But it's Payne's skill level that stands out. He's sharp in every facet of the game, from his passing (No. 6 in the country in assist percentage, per Sports-Reference.com) to his scoring (20.2 points per game) and defense (1.9 steals per game).

    He's a threat to make a play whenever he's handling the ball. Payne has good vision, a dangerous pull-up jumper and a strong floater and runner game.

    I wouldn't dock him too much for the lack of quality opponents he played against. If I were a general manager looking for a point guard, I'd take Payne anywhere outside the top nine picks.

10. Myles Turner, Texas, 6'11", C, Freshman

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    Myles Turner's sales pitch centers on his rare two-way versatility. He has the potential to stretch the floor as a shooter and protect the rim. Usually with big men, you get one or the other.

    Turner looks like a natural when it comes to getting into the delivery on his jumper. He can catch, set and shoot from any spot or angle on the floor (17 threes made), whether it's a spot-up, turnaround or step-back.

    And, per Sports-Reference.com, he blocked a whopping 12.3 percent of his opponents' two-point shots when on the floor—a better rate than Kentucky's Karl-Anthony Towns.

    But he isn't the strongest low-post scorer, and despite his shot-making ability, he only made 27.4 percent of his threes.

    I'm not as concerned with his mobility, something that's been questioned throughout the year. I'd actually be more worried about his shot selection. Most of the looks he gets himself are of the low-percentage variety.

    Centers who shoot in the 40-45 percent range lose value.

    Still, a big man this skilled and instinctive defensively is worth taking outside the top nine. I'd consider Turner a high-risk, high-reward option.

9. Stanley Johnson, Arizona, 6'7", SF, Freshman

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    There isn't much to question about Stanley Johnson, who checks out in just about every area.

    At 6'7" and nearly 242 pounds, he has a textbook body and physical tools for a two-way wing.

    And Johnson averaged an impressive 19.4 points per 40 minutes as a freshman on a highly competitive team. He's sharp in the mid-range, having made 44.4 percent of his two-point jumpers, per Hoop-Math.com, and he flashed a promising shooting stroke that hit 43 threes at a 37.1 percent clip.

    Johnson also projects as a defensive asset—one that can lock down and guard multiple positions.

    He isn't overly explosive—Johnson shot just 52.7 percent at the rim—and he can stand to improve his one-on-one attack.

    But Johnson should offer plenty of value if he ends up going later in the lottery. He's a safe bet with high-end starter potential.

8. Kristaps Porzingis, Latvia, 7'0", PF, 1995

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    After generating lottery buzz in 2014 before pulling out of the draft, Kristaps Porzingis managed to meet the high bar this year the media had set for him.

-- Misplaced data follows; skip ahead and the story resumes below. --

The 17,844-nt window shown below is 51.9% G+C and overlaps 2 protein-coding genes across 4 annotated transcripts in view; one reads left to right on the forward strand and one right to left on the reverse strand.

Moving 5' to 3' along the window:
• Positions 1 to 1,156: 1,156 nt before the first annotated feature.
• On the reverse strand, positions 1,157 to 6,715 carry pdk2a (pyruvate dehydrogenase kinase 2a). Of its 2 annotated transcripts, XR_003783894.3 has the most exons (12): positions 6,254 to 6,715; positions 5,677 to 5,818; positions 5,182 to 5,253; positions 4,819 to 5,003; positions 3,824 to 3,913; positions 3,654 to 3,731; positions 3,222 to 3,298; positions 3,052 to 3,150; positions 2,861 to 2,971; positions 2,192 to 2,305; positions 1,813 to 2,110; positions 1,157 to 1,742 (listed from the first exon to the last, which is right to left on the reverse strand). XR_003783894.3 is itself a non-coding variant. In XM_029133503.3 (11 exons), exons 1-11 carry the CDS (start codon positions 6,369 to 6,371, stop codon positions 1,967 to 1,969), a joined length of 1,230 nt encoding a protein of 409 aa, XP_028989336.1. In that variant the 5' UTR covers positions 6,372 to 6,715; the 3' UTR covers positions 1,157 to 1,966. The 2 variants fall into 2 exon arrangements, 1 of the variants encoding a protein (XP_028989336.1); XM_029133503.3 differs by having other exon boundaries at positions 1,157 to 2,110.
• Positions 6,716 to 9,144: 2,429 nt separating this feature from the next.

At 7'0", he's a fluid, above-the-rim athlete with some unique perimeter ball skills. Porzingis looks very promising as a shooter (36.9 percent from three). There is no wasted motion with the jumper, which he can make off the catch, off the dribble or over the shoulder.

    And he can put it on the deck and attack closeouts like a wing. Porzingis projects as a perimeter-oriented scorer athletic enough to pick up easy buckets in the open floor and in catch-and-finish situations.

    Porzingis also moves well enough for his size to become a defensive asset down the road.

    But at 220 pounds, there is some risk tied to his outlook. Will he be able to hold his own in the paint or separate one-on-one in the pros? His rebounding numbers haven't been all that impressive (7.7 per 36 minutes) overseas either.

    Still, his blend of size, athleticism and shot-making ability is convincing in itself. Porzingis has All-Star upside if he can tie all the versatility together.

7. Mario Hezonja, Croatia, 6'8", SG/SF, 1995

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    Mario Hezonja is loaded with NBA upside stemming from his mismatch 6'8" size, elite athleticism and perimeter ball skills for a wing.

    He's automatic in the open floor, deadly from downtown (39.1 percent from three) and a dangerous slasher and driver.

    Barcelona even used Hezonja as a pick-and-roll ball-handler, where he can pass over the defense, pull up off the dribble or attack the rim.

    He has a game and the physical tools built for today's NBA. Don't be surprised if Hezonja emerges as an immediate rookie contributor. His role moving from one level to the next should remain relatively the same.

6. Willie Cauley-Stein, Kentucky, 7'0", C, Junior

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    Willie Cauley-Stein's defensive versatility fuels some unique NBA potential, while also differentiating him from just about every center in the league.

    You just won't find many 7-footers who protect the rim, can switch onto guards and pressure full court.

    Cauley-Stein is an incredible athlete, both in terms of his vertical leaping ability and lateral quickness.

    Though not much of a scorer, creating shots isn't something teams will ask him to do.